Nella vostra dei 25. 8bre non facendomi voi menzione del contenuto nella mia di 30. 9bre 1780, devo supporre che mi ci abbiate risposto sufficientemente nelle precedenti, che non ò ricevute; il che probabilmente non sarebbe seguito se ne aveste fatte d’ognuna 3. duplicate, come fo io, e a tutte aveste fatta una sopraccarta diretta a Mr. Lynch. Sappiate per tanto che io son tuttavia nell’istesse circostanze che ero allora. Non so nulla riguardo ai Nostri Loan-Officies, e non mi è stato rimesso un soldo. Mr. Penet protestò fin La Cambiale di 300. Luigi, che il Governatore mi ordinò di trargli fin dai 31. Maggio 1780. A quest’ora saprete gl’imbroglj di quel soggetto, il carattere del quale avevo già bastantemente dimostrato nella mia 12ma. d’Officio data di Parigi ai 20. Aprile 1780. Se vedeste tutte Le mie Lettere al nostro Governo, son persuaso che vi sentireste scuotere dalla pietà della mia Situazione, e dallo sdegno di vedermi tanto crudelmente negletto. La vostra amicizia per me, La premura che dovete avere per il decoro dello Stato, e L’amor del giusto e dell’onesto v’impegnano ad adoprarvi premurosamente, affinchè senza ulterior dilazione si pensi a trattarmi come è di ragione. Voi non ignorate, Amico, il mio carattere in quanto all’attività, e allo zelo. Sappiate dunque, che La mia bocca, La mia penna, i miej pensieri, tutte Le mie azioni sono state dal punto in cui ricovrai La Libertà costantemente, e quasi unicamente impiegate in promuovere (per quanto Le mie circostanze permettevano) gl’interessi della nostra Patria, e in far comparire nel più Luminoso aspetto La giustizia della nostra Causa. Questo è ben noto in Italia e in Francia, e non s’ignora totalmente in altre parti. Finora ò potuto mediante il mio credito tener celato il trattamento che ò ricevuto, ma il tempo della crise è imminente. Finirò col rammentarvi, che siccome doveva esservi a cuore, che L’amico vostro si comportasse in maniera Lodevole, così dovete per quanto è in poter vostro adoprarvi, affinchè egli non sia strapazzato. Nelle mie Lettere al Governo potete vedere, che quel che non ò fatto, è derivato unicamente dal non avermene il Governo medesimo conferito il potere. Addio.
Vostro Affezmo: Servo e Amico
Florence 13 March 1782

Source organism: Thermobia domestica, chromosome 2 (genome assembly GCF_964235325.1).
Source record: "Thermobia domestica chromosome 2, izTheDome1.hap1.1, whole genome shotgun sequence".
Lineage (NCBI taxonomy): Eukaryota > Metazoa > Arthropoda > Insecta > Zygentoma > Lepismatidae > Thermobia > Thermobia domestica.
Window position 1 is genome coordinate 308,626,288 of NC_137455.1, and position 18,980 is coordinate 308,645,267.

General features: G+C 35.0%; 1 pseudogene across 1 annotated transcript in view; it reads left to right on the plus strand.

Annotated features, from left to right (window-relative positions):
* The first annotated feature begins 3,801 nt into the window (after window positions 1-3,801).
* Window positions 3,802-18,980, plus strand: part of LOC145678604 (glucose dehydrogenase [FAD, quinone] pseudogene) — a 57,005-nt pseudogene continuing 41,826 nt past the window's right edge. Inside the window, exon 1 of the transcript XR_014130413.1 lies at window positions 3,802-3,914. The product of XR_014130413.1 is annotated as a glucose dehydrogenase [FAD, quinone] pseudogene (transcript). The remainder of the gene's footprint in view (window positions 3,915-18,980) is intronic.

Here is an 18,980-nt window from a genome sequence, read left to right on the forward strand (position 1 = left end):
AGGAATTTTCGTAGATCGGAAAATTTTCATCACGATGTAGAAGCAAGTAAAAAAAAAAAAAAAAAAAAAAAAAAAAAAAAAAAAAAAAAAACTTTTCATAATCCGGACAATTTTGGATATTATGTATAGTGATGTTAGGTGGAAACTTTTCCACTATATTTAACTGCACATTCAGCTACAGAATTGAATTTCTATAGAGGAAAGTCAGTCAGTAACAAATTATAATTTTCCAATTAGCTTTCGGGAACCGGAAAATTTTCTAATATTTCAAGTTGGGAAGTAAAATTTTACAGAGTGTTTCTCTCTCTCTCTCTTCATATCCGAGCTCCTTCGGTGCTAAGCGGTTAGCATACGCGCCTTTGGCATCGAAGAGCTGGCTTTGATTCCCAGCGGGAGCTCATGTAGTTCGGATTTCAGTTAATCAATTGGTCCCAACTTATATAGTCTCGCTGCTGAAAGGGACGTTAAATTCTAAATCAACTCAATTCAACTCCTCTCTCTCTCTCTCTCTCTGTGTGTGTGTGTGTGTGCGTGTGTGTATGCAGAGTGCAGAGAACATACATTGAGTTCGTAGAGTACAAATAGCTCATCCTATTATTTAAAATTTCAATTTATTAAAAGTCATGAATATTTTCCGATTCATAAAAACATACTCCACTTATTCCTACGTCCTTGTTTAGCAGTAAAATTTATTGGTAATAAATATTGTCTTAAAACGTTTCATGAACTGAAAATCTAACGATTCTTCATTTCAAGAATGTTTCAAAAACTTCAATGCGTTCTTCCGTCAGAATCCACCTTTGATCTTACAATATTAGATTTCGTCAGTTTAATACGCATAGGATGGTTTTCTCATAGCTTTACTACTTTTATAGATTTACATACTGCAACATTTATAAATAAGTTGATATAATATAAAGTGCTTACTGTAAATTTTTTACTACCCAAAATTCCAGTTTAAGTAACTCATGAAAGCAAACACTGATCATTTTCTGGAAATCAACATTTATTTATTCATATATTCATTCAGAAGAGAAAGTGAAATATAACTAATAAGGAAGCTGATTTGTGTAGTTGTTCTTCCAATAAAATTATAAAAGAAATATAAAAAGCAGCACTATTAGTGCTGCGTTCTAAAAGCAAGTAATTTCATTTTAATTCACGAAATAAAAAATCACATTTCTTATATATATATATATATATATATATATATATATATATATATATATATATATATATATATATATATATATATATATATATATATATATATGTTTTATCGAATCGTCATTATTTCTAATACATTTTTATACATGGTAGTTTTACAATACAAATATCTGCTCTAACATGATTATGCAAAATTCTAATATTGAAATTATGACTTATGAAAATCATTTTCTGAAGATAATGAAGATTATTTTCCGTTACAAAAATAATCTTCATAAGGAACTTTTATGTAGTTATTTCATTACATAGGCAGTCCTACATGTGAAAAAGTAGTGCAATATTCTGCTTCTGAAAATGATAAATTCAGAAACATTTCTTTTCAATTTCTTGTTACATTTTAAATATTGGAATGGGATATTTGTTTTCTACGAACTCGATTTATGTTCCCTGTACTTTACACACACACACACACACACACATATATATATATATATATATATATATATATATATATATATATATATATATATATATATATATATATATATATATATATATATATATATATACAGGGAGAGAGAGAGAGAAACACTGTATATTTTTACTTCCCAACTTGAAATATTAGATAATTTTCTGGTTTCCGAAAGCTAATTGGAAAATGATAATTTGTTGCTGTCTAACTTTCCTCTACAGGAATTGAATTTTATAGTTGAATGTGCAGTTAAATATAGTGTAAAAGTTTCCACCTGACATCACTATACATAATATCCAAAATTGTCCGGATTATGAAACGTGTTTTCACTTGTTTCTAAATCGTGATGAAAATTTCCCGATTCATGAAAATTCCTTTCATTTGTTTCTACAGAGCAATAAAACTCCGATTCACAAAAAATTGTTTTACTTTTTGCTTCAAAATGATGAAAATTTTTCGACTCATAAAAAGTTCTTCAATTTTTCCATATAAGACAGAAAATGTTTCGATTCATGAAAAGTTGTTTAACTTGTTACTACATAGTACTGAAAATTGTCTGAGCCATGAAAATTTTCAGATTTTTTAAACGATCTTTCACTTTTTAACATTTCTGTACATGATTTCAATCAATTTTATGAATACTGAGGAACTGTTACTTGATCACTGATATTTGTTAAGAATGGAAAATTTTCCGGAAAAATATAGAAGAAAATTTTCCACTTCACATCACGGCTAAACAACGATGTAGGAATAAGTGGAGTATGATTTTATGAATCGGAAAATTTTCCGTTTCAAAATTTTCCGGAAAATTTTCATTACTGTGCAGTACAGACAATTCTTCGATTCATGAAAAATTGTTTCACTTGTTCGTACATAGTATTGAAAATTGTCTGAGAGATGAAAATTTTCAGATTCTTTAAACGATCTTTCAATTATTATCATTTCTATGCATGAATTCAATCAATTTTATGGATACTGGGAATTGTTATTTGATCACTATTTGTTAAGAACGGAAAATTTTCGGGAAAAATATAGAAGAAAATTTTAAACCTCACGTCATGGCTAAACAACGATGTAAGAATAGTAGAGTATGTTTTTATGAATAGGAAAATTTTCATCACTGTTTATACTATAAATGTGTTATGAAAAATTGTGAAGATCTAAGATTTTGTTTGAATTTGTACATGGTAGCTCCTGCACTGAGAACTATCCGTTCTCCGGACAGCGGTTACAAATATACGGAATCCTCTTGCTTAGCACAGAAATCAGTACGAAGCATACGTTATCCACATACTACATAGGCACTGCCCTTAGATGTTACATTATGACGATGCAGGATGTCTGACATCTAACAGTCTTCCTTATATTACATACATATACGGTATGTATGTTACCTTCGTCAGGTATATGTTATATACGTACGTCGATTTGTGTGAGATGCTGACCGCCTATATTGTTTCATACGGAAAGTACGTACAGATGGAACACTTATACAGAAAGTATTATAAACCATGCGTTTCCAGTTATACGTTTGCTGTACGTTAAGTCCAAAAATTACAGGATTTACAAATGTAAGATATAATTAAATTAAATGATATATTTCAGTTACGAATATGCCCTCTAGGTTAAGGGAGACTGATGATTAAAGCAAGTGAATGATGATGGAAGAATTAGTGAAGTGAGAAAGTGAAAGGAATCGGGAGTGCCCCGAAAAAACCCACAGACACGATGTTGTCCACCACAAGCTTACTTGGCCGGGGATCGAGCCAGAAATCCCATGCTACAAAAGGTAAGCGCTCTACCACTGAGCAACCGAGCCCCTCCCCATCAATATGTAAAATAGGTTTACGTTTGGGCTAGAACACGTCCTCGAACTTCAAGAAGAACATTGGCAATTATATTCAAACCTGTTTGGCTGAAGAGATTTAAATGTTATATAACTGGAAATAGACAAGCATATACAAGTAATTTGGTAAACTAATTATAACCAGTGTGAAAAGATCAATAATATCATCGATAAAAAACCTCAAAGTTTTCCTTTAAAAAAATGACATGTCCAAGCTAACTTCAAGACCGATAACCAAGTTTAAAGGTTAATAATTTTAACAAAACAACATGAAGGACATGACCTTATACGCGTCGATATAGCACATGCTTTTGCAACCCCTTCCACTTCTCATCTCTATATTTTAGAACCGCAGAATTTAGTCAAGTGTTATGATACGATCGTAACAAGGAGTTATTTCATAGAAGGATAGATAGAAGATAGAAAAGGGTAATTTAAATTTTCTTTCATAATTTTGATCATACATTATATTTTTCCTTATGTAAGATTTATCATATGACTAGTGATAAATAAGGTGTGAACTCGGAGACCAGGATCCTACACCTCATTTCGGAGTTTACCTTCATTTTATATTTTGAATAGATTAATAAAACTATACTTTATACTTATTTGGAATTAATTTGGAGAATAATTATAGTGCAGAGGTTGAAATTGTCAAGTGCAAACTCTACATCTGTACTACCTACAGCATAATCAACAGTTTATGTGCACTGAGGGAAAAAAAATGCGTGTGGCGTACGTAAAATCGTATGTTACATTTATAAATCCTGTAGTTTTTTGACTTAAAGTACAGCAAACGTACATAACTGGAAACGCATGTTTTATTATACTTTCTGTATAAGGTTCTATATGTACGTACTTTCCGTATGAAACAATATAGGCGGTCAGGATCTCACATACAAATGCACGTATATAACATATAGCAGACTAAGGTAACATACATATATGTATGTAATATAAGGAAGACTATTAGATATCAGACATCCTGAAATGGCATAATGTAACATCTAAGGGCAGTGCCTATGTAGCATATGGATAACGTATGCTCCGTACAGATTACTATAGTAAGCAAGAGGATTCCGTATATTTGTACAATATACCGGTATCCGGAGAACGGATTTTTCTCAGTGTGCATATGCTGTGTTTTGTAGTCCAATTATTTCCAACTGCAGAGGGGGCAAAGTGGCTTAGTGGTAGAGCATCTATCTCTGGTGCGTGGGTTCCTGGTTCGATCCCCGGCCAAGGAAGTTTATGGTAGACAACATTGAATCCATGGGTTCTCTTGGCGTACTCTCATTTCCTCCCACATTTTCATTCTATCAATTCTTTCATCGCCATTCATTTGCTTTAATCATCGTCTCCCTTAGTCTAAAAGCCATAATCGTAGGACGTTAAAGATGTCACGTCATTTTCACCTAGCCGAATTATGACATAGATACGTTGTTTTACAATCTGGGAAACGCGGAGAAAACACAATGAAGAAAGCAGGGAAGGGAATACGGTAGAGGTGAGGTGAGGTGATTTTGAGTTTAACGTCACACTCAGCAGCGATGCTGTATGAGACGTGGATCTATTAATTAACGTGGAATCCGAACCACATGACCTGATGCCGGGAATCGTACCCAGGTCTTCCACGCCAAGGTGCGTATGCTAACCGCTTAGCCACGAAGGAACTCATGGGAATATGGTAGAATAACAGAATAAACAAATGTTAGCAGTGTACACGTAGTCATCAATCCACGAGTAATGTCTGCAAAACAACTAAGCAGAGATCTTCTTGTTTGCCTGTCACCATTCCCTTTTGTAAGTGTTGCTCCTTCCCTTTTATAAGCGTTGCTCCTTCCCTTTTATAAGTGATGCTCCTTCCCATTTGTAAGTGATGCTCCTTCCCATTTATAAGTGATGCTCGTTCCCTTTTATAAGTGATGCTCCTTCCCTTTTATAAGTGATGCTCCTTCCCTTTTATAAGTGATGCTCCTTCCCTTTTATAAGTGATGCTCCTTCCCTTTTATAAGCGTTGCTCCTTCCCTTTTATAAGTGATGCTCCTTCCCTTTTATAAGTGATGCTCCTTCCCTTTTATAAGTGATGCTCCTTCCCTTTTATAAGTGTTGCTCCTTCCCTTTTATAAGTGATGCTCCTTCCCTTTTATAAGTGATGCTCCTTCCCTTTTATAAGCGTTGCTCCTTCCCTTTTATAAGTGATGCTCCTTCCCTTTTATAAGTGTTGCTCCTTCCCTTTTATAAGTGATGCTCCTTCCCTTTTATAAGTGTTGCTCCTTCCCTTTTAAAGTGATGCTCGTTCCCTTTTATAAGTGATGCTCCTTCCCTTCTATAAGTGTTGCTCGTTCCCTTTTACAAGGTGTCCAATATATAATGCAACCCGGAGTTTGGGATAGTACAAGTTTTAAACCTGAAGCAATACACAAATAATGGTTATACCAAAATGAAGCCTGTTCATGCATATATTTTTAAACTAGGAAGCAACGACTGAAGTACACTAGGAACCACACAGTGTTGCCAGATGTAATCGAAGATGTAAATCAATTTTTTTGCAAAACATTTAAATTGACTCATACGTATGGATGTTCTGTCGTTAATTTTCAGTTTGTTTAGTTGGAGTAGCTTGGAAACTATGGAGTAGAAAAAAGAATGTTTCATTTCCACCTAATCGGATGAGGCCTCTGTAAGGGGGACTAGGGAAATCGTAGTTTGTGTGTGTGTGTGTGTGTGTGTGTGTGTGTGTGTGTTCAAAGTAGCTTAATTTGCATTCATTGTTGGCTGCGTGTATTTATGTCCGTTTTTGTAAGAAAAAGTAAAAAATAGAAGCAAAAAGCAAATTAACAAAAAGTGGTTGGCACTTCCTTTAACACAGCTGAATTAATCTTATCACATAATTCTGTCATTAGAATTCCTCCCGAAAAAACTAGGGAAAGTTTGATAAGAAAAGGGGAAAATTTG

Here is my third letter in response to your most gracious one dated Philadelphia, 25 October 1781 and addressed to me in Florence.1 The letters that you said you had previously written to me have not arrived.2 I thank you for the encouraging news and for that in the P.S. to the gazette;3 but they arrived so late, perhaps because you did not enclose the letter in an envelope addressed to Mr. Mark Lynch Mt. in Nantes in accordance with the instructions in my first letter of 30 November 1780.4 I believe that you have received the letter, because you mention a paragraph in code, and in my second letter of 7 December of the same year there was no code for you. Since you indicate that Mr. Jameson has informed you that the code is lost,5 the said paragraph will remain under lock and key until I shall have the pleasure of seeing you again. My second letter, which I feel you have not received, contained the news of the death of the Queen of Hungary and some reflections on the political system of the Northern Powers, which I believed ought to be sent to the Congress, considering the source from which I received it, how I received it, and certain data which permits me to conjecture with some confidence.6 Since that time a stupendous change has happened, which was not even dreamed of then. This is the estrangement of Russia from Prussia in order to ally herself very closely with the Emperor.7 Many are speculating on the political principles involved, but they deceive themselves, although future events may perhaps cause them to believe that they have guessed well. The true motive, which comes from serious reflection, gives much consolation to one who has the good fortune of being a citizen of a free country; but without code I cannot write about it. This unexpected and surprising event is now becoming known publicly. I had a strong inkling of it more than eight months ago, however, and I knew about it for certain more than four months ago. I wanted Congress to be informed, but not knowing if you were still in Philadelphia, I wrote about it to our Governor in my 27th official report of the first of November 1781. A very clear view of the present European political situation can be drawn from that report and from what I added in my 30th report of last January 18.8 It is said that Russia and the Emperor have joined together to drive the Turk from Europe; their preparations, as well as those of the Turk, tend to strengthen the supposition; and everywhere there is fear of a universal war. For the reasons indicated in my 30th report, and also for other reasons, I continue to believe that the Emperor will endeavor to avoid war.9 If Russia and the Emperor should then unite with the King of Prussia to partition Turkey-in-Europe, as they did with a portion of Poland,10 it would pass without serious incident and would produce no consequences other than the aggrandizement of the dominions of the three Powers. But if they wish to do this without the concurrence of the King of Prussia, or if the Emperor, relying on an alliance with Russia, wanted to try to recover Silesia from the King of Prussia,11 there would arise a league between the Turk, Prussia, and France against England, Russia, and the Emperor. All the advantages would be held by the former (in my opinion). The finances of the former are in much better condition than those of the other group; the number of men greater, since England would not be able to provide any; the command better because the Turks would move under Prussian generals; and the small and mediocre states that would take part when a general war developed would join forces with the states to which they are allied. Sweden would not detach herself from France, and the body of Germanic states would throw their weight in favor of the King of Prussia.12 It appears to me, however, that whatever course things may take in Europe, our Cause is firmly secure and our affairs must get better and better.13